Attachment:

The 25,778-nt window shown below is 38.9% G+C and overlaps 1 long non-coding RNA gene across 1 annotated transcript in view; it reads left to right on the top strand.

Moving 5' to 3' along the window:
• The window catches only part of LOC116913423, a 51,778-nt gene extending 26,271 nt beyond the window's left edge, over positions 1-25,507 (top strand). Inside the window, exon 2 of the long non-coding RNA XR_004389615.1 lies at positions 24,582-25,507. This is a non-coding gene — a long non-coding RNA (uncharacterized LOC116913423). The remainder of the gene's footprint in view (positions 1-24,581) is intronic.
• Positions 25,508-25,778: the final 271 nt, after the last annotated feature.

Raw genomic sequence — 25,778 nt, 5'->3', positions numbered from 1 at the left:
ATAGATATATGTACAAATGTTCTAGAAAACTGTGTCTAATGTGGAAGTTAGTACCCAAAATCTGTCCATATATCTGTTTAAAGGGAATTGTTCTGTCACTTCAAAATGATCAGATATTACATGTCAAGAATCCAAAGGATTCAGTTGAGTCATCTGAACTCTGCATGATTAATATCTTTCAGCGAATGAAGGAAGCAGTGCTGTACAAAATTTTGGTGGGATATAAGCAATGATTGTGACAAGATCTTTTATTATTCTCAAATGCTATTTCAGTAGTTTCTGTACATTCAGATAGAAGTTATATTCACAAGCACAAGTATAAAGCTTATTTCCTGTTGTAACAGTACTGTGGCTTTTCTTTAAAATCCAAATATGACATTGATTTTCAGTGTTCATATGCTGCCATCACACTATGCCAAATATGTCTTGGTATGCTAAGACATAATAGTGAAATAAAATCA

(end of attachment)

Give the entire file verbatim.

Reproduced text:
The 25,778-nt window shown below is 38.9% G+C and overlaps 1 long non-coding RNA gene across 1 annotated transcript in view; it reads left to right on the top strand.

Moving 5' to 3' along the window:
• The window catches only part of LOC116913423, a 51,778-nt gene extending 26,271 nt beyond the window's left edge, over positions 1-25,507 (top strand). Inside the window, exon 2 of the long non-coding RNA XR_004389615.1 lies at positions 24,582-25,507. This is a non-coding gene — a long non-coding RNA (uncharacterized LOC116913423). The remainder of the gene's footprint in view (positions 1-24,581) is intronic.
• Positions 25,508-25,778: the final 271 nt, after the last annotated feature.

Raw genomic sequence — 25,778 nt, 5'->3', positions numbered from 1 at the left:
ATAGATATATGTACAAATGTTCTAGAAAACTGTGTCTAATGTGGAAGTTAGTACCCAAAATCTGTCCATATATCTGTTTAAAGGGAATTGTTCTGTCACTTCAAAATGATCAGATATTACATGTCAAGAATCCAAAGGATTCAGTTGAGTCATCTGAACTCTGCATGATTAATATCTTTCAGCGAATGAAGGAAGCAGTGCTGTACAAAATTTTGGTGGGATATAAGCAATGATTGTGACAAGATCTTTTATTATTCTCAAATGCTATTTCAGTAGTTTCTGTACATTCAGATAGAAGTTATATTCACAAGCACAAGTATAAAGCTTATTTCCTGTTGTAACAGTACTGTGGCTTTTCTTTAAAATCCAAATATGACATTGATTTTCAGTGTTCATATGCTGCCATCACACTATGCCAAATATGTCTTGGTATGCTAAGACATAATAGTGAAATAAAATCA